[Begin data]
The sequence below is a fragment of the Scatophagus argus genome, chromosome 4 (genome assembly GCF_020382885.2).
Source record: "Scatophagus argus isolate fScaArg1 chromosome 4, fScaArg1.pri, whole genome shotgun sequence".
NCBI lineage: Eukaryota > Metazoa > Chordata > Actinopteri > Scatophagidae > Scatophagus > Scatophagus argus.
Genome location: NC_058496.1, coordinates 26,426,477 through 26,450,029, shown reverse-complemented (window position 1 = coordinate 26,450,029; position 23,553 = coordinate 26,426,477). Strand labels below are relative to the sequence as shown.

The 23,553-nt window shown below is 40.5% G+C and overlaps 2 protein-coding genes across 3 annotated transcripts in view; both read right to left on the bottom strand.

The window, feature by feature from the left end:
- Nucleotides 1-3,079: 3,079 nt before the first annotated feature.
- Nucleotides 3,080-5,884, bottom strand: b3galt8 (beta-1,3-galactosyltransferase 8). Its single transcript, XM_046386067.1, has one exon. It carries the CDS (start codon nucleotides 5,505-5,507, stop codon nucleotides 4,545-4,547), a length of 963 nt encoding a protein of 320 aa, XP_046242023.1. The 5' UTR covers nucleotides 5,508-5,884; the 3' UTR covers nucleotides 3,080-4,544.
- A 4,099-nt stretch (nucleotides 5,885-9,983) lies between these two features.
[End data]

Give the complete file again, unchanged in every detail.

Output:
The sequence below is a fragment of the Scatophagus argus genome, chromosome 4 (genome assembly GCF_020382885.2).
Source record: "Scatophagus argus isolate fScaArg1 chromosome 4, fScaArg1.pri, whole genome shotgun sequence".
NCBI lineage: Eukaryota > Metazoa > Chordata > Actinopteri > Scatophagidae > Scatophagus > Scatophagus argus.
Genome location: NC_058496.1, coordinates 26,426,477 through 26,450,029, shown reverse-complemented (window position 1 = coordinate 26,450,029; position 23,553 = coordinate 26,426,477). Strand labels below are relative to the sequence as shown.

The 23,553-nt window shown below is 40.5% G+C and overlaps 2 protein-coding genes across 3 annotated transcripts in view; both read right to left on the bottom strand.

The window, feature by feature from the left end:
- Nucleotides 1-3,079: 3,079 nt before the first annotated feature.
- Nucleotides 3,080-5,884, bottom strand: b3galt8 (beta-1,3-galactosyltransferase 8). Its single transcript, XM_046386067.1, has one exon. It carries the CDS (start codon nucleotides 5,505-5,507, stop codon nucleotides 4,545-4,547), a length of 963 nt encoding a protein of 320 aa, XP_046242023.1. The 5' UTR covers nucleotides 5,508-5,884; the 3' UTR covers nucleotides 3,080-4,544.
- A 4,099-nt stretch (nucleotides 5,885-9,983) lies between these two features.